Sir: One of your correspondents observes "in Germany, being environmentally aware has just become part of the natural fabric of society". Here in Northumberland, within the authority of Alnwick District Council, such awareness is rapidly becoming part of the natural fabric of our society too. Here every household is supplied with two wheelie bins, one for general refuse and one for recycling. The bins are emptied on alternate weeks. Should someone fail to put out their bin, especially the recycling one, eyebrows would be gently raised. There is therefore social pressure to recycle.

Deciding to tap into this social aspect of recycling, the Council is currently running a pilot scheme which promotes inter-community competition with cash prizes for the communities with the highest recycling rates. There are even league tables (the Premiership and Division One) which are regularly published in the Northumberland Gazette.

Lest you think otherwise, I am not a Councillor; my wife and I only moved here to retire two years ago and we are grateful to live within such an enlightened local authority.



Sir: Early last year I realised that efforts were being made by private industry to market new forms of producing energy in the home, known as microgeneration. The design of solar panels has moved on, from merely providing heat to warm up cold water supply tanks in lofts, to a more sophisticated form known as photovoltaic cells. Other forms of energy production include the mini wind turbine and a boiler system which heats the house and also produces electricity (CHP).

The main snag is the high cost of installation. Mass production would bring down the cost dramatically. But how do you stimulate demand? Last autumn, a number of all-party MPs, supported by letters from numerous councillors (myself included), shepherded a Bill through a Second Reading to be debated in committee in Parliament.

This Climate Change and Renewable Energy Bill hopefully will equip local councils with powers to insist on developers building in microtechnology into all new housing schemes and will give existing home owners financial assistance to install them. In the meantime, some councils, (Woking, for example) have already taken the initiative and have introduced innovative schemes incorporating microtechnology.



Nuclear power is our only option

Sir: Consider the alternatives to nuclear power: "clean" coal - produces carbon dioxide; natural gas - produces carbon dioxide; biomass - produces carbon dioxide; wind and solar power - dependent on a predictable climate, which is the very issue we are trying to address; conservation - how does one convince India and China to give up on their living standards goals?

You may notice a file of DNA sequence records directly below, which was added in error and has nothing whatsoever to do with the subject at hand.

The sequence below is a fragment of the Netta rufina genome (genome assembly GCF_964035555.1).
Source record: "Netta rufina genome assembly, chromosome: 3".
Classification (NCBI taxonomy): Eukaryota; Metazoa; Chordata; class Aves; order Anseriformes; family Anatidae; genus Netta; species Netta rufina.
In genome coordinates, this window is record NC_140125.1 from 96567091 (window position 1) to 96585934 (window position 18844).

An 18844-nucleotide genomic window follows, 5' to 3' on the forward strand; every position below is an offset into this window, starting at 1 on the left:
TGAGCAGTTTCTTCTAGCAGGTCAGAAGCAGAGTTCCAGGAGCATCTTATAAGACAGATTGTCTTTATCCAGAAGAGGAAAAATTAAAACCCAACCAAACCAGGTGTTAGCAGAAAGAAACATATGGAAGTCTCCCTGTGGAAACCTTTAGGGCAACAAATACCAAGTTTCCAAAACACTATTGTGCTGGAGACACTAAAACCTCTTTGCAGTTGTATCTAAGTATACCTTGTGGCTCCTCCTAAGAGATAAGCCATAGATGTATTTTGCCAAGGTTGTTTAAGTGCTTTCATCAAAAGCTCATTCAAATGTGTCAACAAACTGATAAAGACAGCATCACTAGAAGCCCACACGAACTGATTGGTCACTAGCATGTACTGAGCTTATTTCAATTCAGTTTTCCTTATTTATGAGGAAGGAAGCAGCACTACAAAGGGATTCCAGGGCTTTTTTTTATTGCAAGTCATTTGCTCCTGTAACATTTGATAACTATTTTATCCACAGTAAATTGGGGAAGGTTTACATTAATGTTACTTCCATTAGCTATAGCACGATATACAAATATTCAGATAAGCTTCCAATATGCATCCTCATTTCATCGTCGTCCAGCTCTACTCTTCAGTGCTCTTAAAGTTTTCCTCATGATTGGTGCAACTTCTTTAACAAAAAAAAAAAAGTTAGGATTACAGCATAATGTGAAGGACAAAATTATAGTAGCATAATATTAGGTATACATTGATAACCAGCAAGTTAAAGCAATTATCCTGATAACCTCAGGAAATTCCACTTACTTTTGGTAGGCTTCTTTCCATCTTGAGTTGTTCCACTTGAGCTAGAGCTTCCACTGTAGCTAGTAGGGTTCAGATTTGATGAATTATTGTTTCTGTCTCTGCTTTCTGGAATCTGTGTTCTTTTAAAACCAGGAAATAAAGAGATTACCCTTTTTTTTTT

Nuclear power is a dependable and proven source of energy, and it does not produce greenhouse gases. Disposal of radioactive waste is a problem that must be solved, but it is technically feasible, and in fact is more of a political issue. Besides, the problem of nuclear waste is dwarfed by the problems that will accompany climate change.



Get real: rationing won't be workable

Sir: Among some of your readers sensibly measured views on climate change and energy issues (30 and 31 March), there was the predictable anti-growth litany of controls and rationing. Come on, folks, get real! People barely accepted this kind of thing when they could see Hitler's bombers in the sky: Would they really feel the same about a contested theory which might only be relevant a generation from now? Corruption would flourish as people sought ways around stifling, impractical bureaucracy: ask the Second World War generation.



Keep 4x4s in slow lane

Sir: An effective and quick way to deter people buying 4x4s and large people carriers would be to ban them from the fast lanes of motorways. This would make them so un-cool sales would fall.



Too many people

Sir: "Population growth" is the big climate change issue that dare not speak its name. Successive governments have run scared of a sensitive issue and assiduously avoided it. Of the estimated 60 billion souls who have ever lived, around 6 billion are alive today. No wonder we're in trouble, and its time for a grown-up debate on the subject.

The killer fact is that we are a pernicious species content to breach environmental limits, reliant on the kind of technofix solutions that have contributed to our present problems.



Insane rail fares

Sir: As an example of best intentions being thwarted - the cost of a return "saver" train ticket to attend a family event in Cornwall some five weeks away will cost £206.20, return from Derby. We don't really want to drive - apart from the energy consumption and pollution per person - it's hell on wheels! Nevertheless the prospect of paying in excess of £400 for two of us to have a few days away in England is risible. Even allowing for petrol costs and other running costs - right down to wear and tear of windscreen wipers - it is cheaper to drive. To add insult to injury, a local poster informs me that I can fly to Geneva for £25!



Let's get tidal

Sir: Our tidal power resources are greater than the whole of Europe's put together and also exceed all the power we generate by burning gas, oil and coal. The technology has been mastered, components are in production and a successful pilot plant is operating in the entrance to Strangford Loch. Why don't we exploit our strengths?



Educate schoolchildren

Sir: Unless every citizen makes a contribution we will get nowhere. In school much more should be done to create sustainable consumers of the future: air travel is an easy way to add CO 2. If citizens were shown from childhood how to enjoy life without flying away to other countries this would help. This could be done by engaging young students with their local environment - wildlife in particular.



New nukes, please

Sir: Until a radical new technology is developed, nuclear power is the only sensible answer. A few kilos of concentrated highly toxic matter is much easier to deal with than dispersed tonnes of emissions. It's time to stop talking and start building.